Parliament agrees modest tightening of anti-money laundering law

Switzerland has been under pressure to bring its anti-money laundering laws in line with international standards. © Keystone / Ti-press / Gabriele Putzu

Swiss lawmakers have agreed to revise the money laundering law but have rejected new rules for lawyers, notaries and other consultants.

This content was published on March 10, 2021 - 10:36

On Wednesday, parliamentarians ironed out their remaining differences in the revision of the Anti-Money Laundering Act. The right-wing majority prevailed with more modest reforms than many left-wing deputies had hoped for. Ultimately both sides agreed that some reforms were better than none.

Under the revision, financial intermediaries will now be required to verify the identity of customers, record which services have been provided to them, and clarify their background and purpose.

Associations that collect or distribute funds abroad for charitable purposes – which could be exposed to an increased risk of terrorist financing and money laundering – will also be required to be more transparent. They will have to sign up to the commercial register, appoint a representative in Switzerland and keep a list of their members for five years.

Another key revision is the reporting of suspicious activity. Parliament agreed that banks are obliged to inform the Money Laundering Reporting Office Switzerland (MLROS) when they have any “well-founded suspicion” of criminal funds.

The final revision does not however include major changes in areas that have drawn the ire of corruption watchdogs. One is whether lawyers should be covered by amended rules – a suggestion that came in the wake of the Panama Papers, which revealed the central role of a Panamanian law firm in international money laundering. In the final revision, lawyers and fiduciaries will not be subject to due diligence requirements in the Money Laundering Act.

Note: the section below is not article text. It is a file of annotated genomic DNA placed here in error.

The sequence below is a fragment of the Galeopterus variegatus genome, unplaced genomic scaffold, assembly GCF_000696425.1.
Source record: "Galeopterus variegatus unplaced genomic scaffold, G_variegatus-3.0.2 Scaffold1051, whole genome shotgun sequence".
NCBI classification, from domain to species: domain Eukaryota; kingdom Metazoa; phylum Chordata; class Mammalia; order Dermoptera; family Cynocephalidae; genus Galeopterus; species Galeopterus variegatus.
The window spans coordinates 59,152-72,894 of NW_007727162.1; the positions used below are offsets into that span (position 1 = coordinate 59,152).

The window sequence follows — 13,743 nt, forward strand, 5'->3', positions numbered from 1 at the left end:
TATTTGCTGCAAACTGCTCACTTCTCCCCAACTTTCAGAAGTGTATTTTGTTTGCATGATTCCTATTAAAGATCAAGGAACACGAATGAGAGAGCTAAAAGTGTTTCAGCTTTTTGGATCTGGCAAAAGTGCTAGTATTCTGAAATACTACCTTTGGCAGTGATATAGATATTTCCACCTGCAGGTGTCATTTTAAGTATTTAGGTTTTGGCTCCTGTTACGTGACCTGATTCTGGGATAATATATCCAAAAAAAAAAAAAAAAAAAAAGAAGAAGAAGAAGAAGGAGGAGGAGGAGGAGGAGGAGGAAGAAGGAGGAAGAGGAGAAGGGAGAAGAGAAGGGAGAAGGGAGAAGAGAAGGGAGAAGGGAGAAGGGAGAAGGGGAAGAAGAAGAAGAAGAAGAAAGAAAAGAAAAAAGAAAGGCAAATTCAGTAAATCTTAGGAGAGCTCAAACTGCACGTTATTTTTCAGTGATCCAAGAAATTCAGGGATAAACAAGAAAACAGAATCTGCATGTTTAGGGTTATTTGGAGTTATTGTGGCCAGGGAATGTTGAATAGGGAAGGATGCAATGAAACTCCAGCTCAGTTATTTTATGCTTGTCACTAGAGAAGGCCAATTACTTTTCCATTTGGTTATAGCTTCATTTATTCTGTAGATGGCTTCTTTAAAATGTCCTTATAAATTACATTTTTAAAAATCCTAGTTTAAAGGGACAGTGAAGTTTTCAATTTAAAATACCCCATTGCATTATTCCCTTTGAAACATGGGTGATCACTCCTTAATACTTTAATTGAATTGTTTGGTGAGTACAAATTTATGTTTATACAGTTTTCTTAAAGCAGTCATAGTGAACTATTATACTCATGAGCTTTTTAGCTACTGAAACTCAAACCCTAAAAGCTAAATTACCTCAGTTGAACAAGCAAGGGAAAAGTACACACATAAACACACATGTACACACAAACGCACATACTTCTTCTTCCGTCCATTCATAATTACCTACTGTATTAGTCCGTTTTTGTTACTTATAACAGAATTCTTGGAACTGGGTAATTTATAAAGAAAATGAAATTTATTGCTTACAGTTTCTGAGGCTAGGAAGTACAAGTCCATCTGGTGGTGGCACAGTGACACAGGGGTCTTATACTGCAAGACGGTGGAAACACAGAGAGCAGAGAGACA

The threshold for cash payments in the trade of precious metals and gemstones will also not be lowered from the current CHF100,000 ($107,672). The scope of application of the Anti-Money Laundering Act will also not be extended to those who manufacture smelted products on a commercial basis.

Although the final version is more in line with international practice, Switzerland is likely to continue to face pressure to tighten money laundering rules. Swiss banks continue to get caught up in corruption scandals that some corruption experts like Mark Pieth say is proof that the laws are flawed and that Switzerland remains a money-laundering paradise”.

The draft agreed on Wednesday will now go for a final vote before implementation.

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